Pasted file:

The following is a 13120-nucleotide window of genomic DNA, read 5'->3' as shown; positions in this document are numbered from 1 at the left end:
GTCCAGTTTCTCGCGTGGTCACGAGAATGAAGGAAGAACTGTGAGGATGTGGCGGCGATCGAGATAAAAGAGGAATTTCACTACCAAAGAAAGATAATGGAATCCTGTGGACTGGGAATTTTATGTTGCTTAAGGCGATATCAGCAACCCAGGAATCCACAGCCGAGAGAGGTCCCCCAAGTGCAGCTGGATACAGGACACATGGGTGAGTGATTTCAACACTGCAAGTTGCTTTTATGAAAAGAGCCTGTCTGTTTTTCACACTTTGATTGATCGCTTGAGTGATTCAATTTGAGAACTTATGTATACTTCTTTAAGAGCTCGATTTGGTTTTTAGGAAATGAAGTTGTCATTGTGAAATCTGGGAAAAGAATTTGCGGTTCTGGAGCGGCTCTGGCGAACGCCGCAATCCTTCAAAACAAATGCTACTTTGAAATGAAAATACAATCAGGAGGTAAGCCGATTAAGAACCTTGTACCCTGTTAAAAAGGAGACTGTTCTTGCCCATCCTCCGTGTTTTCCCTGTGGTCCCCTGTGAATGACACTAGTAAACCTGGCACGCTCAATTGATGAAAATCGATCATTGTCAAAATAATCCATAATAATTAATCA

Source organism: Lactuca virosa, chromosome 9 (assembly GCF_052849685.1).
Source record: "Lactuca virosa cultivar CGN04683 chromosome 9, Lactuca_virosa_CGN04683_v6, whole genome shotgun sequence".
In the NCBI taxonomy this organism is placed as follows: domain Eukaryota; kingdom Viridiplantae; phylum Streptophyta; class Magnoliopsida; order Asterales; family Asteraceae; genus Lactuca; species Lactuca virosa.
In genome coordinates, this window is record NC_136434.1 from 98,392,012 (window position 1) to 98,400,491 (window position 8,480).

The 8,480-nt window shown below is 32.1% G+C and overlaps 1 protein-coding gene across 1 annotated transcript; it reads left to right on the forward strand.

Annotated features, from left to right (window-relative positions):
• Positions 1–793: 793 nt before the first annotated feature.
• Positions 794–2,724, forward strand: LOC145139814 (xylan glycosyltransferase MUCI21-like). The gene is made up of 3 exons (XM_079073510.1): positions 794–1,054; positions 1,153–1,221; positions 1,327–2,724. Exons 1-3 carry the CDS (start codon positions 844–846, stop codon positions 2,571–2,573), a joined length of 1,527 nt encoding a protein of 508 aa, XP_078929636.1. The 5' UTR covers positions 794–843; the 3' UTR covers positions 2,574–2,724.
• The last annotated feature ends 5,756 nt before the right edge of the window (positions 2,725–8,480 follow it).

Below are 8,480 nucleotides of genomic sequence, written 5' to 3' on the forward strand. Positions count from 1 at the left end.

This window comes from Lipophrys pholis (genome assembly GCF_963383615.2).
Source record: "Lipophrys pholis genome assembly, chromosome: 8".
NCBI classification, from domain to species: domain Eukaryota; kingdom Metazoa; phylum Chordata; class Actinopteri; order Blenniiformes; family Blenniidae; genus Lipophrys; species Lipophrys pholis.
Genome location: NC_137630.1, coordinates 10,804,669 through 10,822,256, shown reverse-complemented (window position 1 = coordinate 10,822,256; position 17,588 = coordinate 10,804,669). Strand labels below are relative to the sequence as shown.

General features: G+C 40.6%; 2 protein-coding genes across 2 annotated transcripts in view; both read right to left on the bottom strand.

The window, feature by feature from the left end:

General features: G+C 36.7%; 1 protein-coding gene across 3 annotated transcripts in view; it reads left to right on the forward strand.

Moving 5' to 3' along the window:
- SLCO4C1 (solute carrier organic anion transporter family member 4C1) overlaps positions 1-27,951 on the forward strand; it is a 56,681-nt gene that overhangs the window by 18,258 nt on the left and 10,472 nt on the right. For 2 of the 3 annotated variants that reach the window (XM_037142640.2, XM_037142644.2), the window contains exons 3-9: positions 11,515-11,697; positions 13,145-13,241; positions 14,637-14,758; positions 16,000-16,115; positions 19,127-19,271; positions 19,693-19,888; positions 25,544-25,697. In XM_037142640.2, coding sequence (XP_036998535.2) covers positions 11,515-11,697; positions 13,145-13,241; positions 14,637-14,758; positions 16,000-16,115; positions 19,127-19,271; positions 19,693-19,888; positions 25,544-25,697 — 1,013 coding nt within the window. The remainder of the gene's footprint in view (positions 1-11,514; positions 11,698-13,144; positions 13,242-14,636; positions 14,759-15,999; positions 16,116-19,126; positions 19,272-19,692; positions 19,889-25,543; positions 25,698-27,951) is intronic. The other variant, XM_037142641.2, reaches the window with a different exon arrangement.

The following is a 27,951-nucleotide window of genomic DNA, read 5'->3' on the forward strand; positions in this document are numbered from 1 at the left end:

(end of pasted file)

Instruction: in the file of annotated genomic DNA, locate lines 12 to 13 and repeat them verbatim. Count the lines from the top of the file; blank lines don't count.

Below are 8,480 nucleotides of genomic sequence, written 5' to 3' on the forward strand. Positions count from 1 at the left end.

This window comes from Lipophrys pholis (genome assembly GCF_963383615.2).